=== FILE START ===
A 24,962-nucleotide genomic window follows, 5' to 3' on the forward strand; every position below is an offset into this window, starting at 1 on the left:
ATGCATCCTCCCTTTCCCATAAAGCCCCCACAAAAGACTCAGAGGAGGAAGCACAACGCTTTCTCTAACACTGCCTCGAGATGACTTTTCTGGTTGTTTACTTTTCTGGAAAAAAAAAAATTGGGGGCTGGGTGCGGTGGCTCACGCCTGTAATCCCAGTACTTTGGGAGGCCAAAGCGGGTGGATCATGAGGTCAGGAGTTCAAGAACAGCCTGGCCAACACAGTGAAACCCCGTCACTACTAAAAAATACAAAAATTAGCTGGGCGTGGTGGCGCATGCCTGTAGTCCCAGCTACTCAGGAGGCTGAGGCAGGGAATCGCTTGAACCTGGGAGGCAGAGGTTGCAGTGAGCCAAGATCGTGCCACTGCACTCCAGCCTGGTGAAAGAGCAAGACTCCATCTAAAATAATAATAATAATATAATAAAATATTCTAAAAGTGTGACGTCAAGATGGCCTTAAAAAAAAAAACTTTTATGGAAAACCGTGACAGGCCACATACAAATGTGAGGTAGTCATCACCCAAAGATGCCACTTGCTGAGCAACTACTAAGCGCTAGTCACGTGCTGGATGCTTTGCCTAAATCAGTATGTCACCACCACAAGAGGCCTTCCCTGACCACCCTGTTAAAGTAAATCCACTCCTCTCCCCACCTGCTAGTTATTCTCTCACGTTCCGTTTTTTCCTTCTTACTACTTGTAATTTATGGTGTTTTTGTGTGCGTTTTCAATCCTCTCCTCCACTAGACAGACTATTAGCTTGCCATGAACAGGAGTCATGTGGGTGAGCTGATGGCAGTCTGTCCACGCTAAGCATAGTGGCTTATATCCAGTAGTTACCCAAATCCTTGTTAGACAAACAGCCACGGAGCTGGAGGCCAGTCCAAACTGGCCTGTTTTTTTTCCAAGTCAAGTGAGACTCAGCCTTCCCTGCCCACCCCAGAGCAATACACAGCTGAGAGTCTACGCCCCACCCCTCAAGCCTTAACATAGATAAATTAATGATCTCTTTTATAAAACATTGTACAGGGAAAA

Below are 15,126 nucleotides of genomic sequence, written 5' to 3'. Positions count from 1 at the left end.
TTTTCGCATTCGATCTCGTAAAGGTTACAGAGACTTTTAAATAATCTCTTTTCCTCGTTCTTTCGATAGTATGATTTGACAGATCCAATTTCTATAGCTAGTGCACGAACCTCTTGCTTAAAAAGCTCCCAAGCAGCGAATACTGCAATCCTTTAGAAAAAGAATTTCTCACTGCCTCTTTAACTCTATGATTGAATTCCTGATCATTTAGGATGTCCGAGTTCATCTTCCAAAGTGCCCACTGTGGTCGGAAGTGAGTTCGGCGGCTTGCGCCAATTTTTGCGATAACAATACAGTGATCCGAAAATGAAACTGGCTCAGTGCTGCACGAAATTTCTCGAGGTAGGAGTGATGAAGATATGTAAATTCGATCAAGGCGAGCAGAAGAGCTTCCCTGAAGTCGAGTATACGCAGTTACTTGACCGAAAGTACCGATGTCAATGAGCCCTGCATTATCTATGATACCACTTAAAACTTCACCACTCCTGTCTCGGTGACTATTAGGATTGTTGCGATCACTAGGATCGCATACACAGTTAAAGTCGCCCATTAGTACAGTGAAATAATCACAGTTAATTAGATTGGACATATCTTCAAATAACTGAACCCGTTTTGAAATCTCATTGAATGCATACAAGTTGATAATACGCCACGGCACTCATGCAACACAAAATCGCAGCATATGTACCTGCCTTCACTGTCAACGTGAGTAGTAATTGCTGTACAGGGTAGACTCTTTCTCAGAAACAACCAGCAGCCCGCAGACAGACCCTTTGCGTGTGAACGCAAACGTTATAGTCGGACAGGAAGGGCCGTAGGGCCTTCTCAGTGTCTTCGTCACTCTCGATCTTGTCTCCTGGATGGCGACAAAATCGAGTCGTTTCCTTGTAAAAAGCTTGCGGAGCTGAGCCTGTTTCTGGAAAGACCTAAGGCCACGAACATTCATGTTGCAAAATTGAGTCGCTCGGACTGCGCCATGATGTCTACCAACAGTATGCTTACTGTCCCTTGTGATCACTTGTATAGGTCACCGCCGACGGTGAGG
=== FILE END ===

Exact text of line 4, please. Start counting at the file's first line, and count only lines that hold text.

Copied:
TTTTCGCATTCGATCTCGTAAAGGTTACAGAGACTTTTAAATAATCTCTTTTCCTCGTTCTTTCGATAGTATGATTTGACAGATCCAATTTCTATAGCTAGTGCACGAACCTCTTGCTTAAAAAGCTCCCAAGCAGCGAATACTGCAATCCTTTAGAAAAAGAATTTCTCACTGCCTCTTTAACTCTATGATTGAATTCCTGATCATTTAGGATGTCCGAGTTCATCTTCCAAAGTGCCCACTGTGGTCGGAAGTGAGTTCGGCGGCTTGCGCCAATTTTTGCGATAACAATACAGTGATCCGAAAATGAAACTGGCTCAGTGCTGCACGAAATTTCTCGAGGTAGGAGTGATGAAGATATGTAAATTCGATCAAGGCGAGCAGAAGAGCTTCCCTGAAGTCGAGTATACGCAGTTACTTGACCGAAAGTACCGATGTCAATGAGCCCTGCATTATCTATGATACCACTTAAAACTTCACCACTCCTGTCTCGGTGACTATTAGGATTGTTGCGATCACTAGGATCGCATACACAGTTAAAGTCGCCCATTAGTACAGTGAAATAATCACAGTTAATTAGATTGGACATATCTTCAAATAACTGAACCCGTTTTGAAATCTCATTGAATGCATACAAGTTGATAATACGCCACGGCACTCATGCAACACAAAATCGCAGCATATGTACCTGCCTTCACTGTCAACGTGAGTAGTAATTGCTGTACAGGGTAGACTCTTTCTCAGAAACAACCAGCAGCCCGCAGACAGACCCTTTGCGTGTGAACGCAAACGTTATAGTCGGACAGGAAGGGCCGTAGGGCCTTCTCAGTGTCTTCGTCACTCTCGATCTTGTCTCCTGGATGGCGACAAAATCGAGTCGTTTCCTTGTAAAAAGCTTGCGGAGCTGAGCCTGTTTCTGGAAAGACCTAAGGCCACGAACATTCATGTTGCAAAATTGAGTCGCTCGGACTGCGCCATGATGTCTACCAACAGTATGCTTACTGTCCCTTGTGATCACTTGTATAGGTCACCGCCGACGGTGAGG